Asian shares rose early Tuesday after China disclosed plans Monday for boosting growth and U.S. stocks gained. Stocks in Australia, a key raw materials supplier of China, led the advance.

Australia's ASX 200 rose 0.7 percent, New Zealand's NZX 50 0.4 percent and Japan's Nikkei 225 rose 0.1 percent. Singapore's STI was down 0.3 percent, while South Korea's KOSPI was little changed.

In the U.S. on Monday, the Dow Jones Industrial Average, S&P 500 and Nasdaq Composite all rose from from 0.7 percent to 0.9 percent. Apple, the world's most valuable company, climbed 1.2 percent.

China, which has been using stimulus policies to try to boost economic growth, will focus on long-term problems such as a property glut and industrial overcapacity next year, the Wall Street Journal predicted. Also on the agenda: lowering the cost of doing business and reducing financial risks.

The prospect of improved demand from China boosted energy and commodity stocks in Australia and elsewhere, countering the drag of lower oil prices. The boost may be temporary with oil prices expected to stay low due to U.S. production and the lifting of a ban on U.S. crude exports, Saudi Arabia's refusal to cut production, slow China and global growth and the prospect of Iran oil returning to market with economic sanctions expected to be lifted as early as next month.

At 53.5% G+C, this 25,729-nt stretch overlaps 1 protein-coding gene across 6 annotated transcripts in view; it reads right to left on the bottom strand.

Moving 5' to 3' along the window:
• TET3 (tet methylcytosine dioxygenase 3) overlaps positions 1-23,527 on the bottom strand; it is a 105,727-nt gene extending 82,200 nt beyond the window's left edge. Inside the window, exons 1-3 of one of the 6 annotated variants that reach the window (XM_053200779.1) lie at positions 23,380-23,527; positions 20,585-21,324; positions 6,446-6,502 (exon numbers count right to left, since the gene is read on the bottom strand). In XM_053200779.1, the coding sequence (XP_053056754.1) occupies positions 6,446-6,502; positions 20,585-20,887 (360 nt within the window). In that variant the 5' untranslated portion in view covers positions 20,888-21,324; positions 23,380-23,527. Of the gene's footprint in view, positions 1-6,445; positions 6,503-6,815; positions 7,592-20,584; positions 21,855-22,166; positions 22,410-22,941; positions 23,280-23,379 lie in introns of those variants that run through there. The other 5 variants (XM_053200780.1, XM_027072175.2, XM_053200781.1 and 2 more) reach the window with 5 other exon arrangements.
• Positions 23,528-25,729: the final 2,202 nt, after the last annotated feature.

"A strong dollar, weak global demand and high inventories have caused oil prices to collapse this year, and while prices could fall further in the near term as the U.S. ends its 40-year ban on oil exports and sanctions are lifted on Iran, when the dollar peaks, commodities will bottom," said Kathy Lien, managing director for foreign-exchange strategy at BK Asset Management, as reported by CNBC. "The price of oil could fall below $30 a barrel, but we do not see much weakness beyond that, and by the end of the year we expect prices to settle closer to $40."

Oil, which was above $100 a barrel in mid-2014, has been below $40 for two weeks since Saudi Arabia refused to cut production at the Dec. 4 OPEC meeting. Brent crude, the global benchmark, fell to an 11-year low of $36.04 on Monday before closing at $36.27, Reuters reported. The U.S. benchmark WTI came close to a 7-year low, closing at $34.20.